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This Is the ‘Castle Behind Bars’ Michael Cohen Wants to Live in for the Next 3 Years


President Donald Trump‘s longtime attorney and fixer is heading to prison soon. Michael Cohen will have until March 6 to complete a voluntary surrender to authorities in line with Federal Bureau of Prisons (BOP) guidelines. So, where’s he going?

That’s still to be decided, but Cohen has put in a request, by way of his defense attorney, to serve his time at Federal Correctional Institution (FCI), Otisville. U.S. District Judge William Pauley signed off on that request and will recommend Cohen’s sentence be served at Otisville as well.

Here’s what Cohen can look forward to if his request is granted.

While several media reports have erroneously categorized the location as “minimum-security” in the past, the BOP itself notes that FCI Otisville is a “medium security federal correctional institution with an adjacent minimum security satellite camp and a detention center.”

The New York Post described FCI Otisville as a “castle behind bars” in 2013, citing the opinion of former inmate John Altman. In comments to the Post, he said:

You could do about anything you wanted there. It’s not just good. It’s sweet. That’s why you request to go there.

On the menu at the prison store are items such as “rib steak, gefilte fish, kugel, salmon, chorizo and smoked oysters,” according to that report. And, on Memorial Day, inmates are apparently treated like regular Americans by way of “cookouts serving hamburgers, hot dogs, watermelon and potato salad,” the Post notes.

Altman continued on to describe a federal lockup facility that’s heads-and-tails above most others in terms of keeping inmates connected to their humanity.

“The food is right,” he said. “The commissary is right. The officers don’t bother you. There are a lot of courses you can take. You had weights inside and outside, free weights and machines. Food, activities, TV and movies, and visitations are the four things you judge a facility by. Things were good.”

The Post‘s article goes on to describe a situation that sounds like the anachronistic “Club Fed” stereotype:

Altman, who has spent time in six prisons since his 1989 conviction for running an interstate prostitution ring, says convicts could stay up until 2 a.m. on Friday and Saturday nights watching HBO, Showtime and Cinemax.

An Institutional Investor article from 2018 made more or less the same pitch in a story that began with an anecdote about inmates playing handball on a court located amidst a field that wasn’t surrounded by any sort of perimeter fence or barbed wire. Rather, the grounds were tucked away in a dense forest. Geese roamed about. There’s also bocce ball, horseshoes and room enough to play soccer.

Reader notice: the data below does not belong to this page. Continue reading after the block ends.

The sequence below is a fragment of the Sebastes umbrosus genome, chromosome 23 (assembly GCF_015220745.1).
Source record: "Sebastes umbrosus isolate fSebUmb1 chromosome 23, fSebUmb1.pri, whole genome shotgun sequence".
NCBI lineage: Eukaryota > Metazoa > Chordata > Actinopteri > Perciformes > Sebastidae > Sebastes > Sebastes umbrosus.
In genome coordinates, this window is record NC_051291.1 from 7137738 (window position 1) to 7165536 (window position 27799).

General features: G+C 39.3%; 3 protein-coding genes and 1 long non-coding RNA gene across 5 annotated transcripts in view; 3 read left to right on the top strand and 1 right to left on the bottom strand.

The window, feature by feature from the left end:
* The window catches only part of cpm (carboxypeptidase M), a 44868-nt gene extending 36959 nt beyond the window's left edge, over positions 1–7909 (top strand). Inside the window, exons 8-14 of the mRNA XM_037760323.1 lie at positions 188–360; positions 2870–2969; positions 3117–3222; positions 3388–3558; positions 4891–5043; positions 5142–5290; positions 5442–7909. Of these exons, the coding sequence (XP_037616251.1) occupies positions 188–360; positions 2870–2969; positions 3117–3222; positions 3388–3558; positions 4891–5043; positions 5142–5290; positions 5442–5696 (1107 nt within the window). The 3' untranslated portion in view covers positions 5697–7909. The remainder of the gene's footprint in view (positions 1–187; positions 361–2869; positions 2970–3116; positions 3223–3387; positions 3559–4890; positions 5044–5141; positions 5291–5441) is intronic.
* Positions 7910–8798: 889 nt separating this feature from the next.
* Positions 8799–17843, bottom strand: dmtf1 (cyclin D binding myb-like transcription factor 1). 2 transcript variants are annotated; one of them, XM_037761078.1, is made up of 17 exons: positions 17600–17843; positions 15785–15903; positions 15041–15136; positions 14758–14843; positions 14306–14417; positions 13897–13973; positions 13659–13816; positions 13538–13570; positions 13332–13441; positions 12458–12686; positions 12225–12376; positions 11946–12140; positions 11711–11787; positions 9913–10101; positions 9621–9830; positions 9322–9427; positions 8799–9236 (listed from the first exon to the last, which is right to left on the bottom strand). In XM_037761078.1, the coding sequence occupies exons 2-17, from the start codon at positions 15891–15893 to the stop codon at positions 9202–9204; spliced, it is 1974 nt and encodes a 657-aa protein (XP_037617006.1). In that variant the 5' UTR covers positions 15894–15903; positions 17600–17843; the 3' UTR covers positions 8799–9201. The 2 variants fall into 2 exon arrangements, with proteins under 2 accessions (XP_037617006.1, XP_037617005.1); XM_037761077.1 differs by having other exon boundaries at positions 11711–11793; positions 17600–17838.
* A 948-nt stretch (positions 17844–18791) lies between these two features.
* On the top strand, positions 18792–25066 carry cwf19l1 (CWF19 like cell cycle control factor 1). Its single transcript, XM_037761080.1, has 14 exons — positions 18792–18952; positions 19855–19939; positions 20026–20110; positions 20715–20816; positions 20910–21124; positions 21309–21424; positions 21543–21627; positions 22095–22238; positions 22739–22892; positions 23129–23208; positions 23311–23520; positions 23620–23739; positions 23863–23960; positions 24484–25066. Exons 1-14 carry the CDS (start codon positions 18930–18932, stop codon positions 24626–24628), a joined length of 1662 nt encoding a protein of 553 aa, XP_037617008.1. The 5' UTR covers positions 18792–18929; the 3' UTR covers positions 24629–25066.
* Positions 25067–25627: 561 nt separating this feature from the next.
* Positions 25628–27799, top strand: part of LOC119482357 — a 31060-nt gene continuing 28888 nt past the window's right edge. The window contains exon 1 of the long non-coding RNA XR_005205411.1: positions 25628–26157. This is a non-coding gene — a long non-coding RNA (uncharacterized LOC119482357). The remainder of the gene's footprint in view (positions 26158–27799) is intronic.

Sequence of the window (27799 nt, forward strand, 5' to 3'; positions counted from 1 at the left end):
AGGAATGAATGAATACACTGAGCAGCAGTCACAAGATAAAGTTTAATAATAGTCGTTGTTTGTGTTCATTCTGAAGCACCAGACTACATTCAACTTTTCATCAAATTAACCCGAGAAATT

“For federal inmates, this is about as good as it gets,” the 2018 article surmised.

But it’s not really anything close to wine and roses while being incarcerated in a white collar-oriented FCI.

“There is no Club Fed — that’s so much B.S.,” said Michael Frantz, a former inmate who now runs a consulting firm that helps prospective inmates prepare for prison. “You’re not out on a rock pile, slinging a hammer on stones, but it’s just terribly boring. There’s nothing to do. The first three months I was lost. I’d look at my watch and it was 9:00 in the morning. I’d look at it eight hours later and it was 9:05 in the morning.”

Michael J. Daily, the editorial page editor of the Connecticut Post also took issue with Otisville’s “country club” reputation. He visited a friend there once and described his experience thusly:

[W]hat I remember was a grim, gray, spirit-draining place — even for a visitor — the walls, the concertina wire and the guard towers of what the inmates call “The Big House” looming both literally and spiritually over “The Camp,” the more relaxed version of prison for the non-violent types.

According to the BOP’s Admissions and Orientation Handbook for sentenced inmates, FCI Otisville also has a law library and leisure library. Inmates are given roughly six hours per day of “leisure time” but are also forced into “work programs” for roughly the same amount of time during a typical day of 15-plus hours.

[image via BOP]

Follow Colin Kalmbacher on Twitter: @colinkalmbacher

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